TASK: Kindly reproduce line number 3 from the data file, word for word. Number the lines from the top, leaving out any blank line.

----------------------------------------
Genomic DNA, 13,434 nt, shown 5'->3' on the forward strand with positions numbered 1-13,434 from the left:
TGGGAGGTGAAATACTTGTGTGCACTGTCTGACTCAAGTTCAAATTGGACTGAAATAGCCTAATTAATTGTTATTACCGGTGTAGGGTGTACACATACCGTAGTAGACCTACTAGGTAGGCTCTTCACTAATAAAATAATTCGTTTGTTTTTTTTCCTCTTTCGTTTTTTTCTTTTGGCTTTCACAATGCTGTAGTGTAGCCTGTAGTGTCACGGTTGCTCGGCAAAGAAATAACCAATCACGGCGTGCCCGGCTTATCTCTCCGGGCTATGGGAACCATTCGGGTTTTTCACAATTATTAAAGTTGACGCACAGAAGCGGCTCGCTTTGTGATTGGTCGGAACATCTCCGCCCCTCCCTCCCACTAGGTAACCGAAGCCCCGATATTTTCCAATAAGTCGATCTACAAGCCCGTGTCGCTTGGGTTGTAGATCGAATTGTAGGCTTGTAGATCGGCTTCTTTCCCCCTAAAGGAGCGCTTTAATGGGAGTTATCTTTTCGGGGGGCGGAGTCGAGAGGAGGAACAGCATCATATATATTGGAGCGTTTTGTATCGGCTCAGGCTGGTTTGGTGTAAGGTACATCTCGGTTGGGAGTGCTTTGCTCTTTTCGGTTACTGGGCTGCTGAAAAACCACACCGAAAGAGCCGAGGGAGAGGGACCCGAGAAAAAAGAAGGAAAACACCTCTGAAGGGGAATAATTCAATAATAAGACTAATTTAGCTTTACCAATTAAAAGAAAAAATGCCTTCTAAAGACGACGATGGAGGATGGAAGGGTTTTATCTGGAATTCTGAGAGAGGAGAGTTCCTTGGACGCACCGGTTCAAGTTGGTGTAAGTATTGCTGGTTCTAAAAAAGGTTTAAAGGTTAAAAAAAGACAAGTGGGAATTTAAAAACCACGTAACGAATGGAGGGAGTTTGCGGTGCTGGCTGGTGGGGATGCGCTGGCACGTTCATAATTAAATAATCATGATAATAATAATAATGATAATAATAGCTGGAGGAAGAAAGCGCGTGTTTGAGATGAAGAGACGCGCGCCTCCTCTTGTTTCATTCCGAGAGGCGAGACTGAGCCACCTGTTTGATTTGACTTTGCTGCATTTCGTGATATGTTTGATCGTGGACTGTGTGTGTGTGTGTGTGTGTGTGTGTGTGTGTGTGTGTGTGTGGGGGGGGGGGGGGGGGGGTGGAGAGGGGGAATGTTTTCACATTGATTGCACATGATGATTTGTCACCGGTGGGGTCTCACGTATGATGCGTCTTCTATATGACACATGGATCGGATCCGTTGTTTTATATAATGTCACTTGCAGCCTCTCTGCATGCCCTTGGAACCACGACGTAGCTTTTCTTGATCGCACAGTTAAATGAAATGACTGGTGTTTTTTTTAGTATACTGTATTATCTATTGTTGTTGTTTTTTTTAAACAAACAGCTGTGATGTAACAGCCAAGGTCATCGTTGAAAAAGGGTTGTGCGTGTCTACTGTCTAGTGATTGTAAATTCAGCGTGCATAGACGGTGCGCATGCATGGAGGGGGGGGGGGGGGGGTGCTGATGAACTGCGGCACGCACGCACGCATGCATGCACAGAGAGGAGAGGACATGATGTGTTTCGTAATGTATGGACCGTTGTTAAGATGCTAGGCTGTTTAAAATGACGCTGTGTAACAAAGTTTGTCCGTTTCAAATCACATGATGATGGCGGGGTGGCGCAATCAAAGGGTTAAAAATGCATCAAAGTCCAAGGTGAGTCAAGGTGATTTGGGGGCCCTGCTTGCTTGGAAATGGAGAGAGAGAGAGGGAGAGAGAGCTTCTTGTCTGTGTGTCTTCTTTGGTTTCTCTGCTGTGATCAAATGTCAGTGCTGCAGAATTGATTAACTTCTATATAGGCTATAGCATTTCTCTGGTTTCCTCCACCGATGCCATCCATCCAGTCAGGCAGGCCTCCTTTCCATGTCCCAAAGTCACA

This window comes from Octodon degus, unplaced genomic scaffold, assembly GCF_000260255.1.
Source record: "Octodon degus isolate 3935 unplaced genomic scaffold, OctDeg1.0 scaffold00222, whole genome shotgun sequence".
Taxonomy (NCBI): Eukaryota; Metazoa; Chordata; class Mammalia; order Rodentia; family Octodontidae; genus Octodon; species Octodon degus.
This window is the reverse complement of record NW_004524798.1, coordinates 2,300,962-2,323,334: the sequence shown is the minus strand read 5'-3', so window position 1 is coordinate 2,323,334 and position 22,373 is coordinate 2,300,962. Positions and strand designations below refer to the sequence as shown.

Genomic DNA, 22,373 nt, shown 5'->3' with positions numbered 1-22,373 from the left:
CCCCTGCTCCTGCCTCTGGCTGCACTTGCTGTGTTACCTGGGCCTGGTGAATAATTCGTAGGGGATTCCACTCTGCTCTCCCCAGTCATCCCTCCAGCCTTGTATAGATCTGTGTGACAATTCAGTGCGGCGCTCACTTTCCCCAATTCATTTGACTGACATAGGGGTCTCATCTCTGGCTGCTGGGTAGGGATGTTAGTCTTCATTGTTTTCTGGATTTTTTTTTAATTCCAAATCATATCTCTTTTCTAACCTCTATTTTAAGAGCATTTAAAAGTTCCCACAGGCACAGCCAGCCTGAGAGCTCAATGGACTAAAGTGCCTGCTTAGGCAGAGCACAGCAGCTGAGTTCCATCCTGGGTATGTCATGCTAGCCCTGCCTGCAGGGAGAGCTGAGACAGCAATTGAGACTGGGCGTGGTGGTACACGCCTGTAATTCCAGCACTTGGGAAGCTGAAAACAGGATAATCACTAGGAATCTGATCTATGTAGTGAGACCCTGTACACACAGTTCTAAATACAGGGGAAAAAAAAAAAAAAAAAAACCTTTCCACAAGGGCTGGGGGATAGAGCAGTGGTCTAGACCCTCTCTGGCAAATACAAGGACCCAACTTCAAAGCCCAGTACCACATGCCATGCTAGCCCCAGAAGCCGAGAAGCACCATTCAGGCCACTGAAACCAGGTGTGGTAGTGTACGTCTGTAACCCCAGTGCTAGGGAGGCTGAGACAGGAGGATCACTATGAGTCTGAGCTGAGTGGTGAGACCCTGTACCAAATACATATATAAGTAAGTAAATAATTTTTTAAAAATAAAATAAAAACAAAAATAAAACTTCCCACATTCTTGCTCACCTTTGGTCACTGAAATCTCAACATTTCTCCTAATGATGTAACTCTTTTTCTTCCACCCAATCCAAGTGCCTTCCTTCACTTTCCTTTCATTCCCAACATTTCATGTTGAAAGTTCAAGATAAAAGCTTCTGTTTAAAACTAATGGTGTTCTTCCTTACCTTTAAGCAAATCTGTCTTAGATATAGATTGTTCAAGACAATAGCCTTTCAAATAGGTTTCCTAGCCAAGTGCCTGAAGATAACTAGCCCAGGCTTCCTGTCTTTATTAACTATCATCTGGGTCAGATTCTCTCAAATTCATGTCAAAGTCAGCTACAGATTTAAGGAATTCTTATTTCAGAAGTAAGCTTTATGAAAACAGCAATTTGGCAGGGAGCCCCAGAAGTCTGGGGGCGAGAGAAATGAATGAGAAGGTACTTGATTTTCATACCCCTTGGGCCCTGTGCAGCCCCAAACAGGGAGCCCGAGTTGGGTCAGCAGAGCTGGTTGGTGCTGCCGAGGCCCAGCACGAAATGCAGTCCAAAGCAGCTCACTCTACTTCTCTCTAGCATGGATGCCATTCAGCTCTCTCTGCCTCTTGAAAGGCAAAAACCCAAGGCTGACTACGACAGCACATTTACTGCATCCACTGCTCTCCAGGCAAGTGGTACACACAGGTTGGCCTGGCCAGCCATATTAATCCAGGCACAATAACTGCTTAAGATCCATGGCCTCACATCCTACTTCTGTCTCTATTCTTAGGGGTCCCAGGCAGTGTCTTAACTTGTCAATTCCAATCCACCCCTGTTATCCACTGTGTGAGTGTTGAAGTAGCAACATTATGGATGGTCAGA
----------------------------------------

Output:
This window comes from Octodon degus, unplaced genomic scaffold, assembly GCF_000260255.1.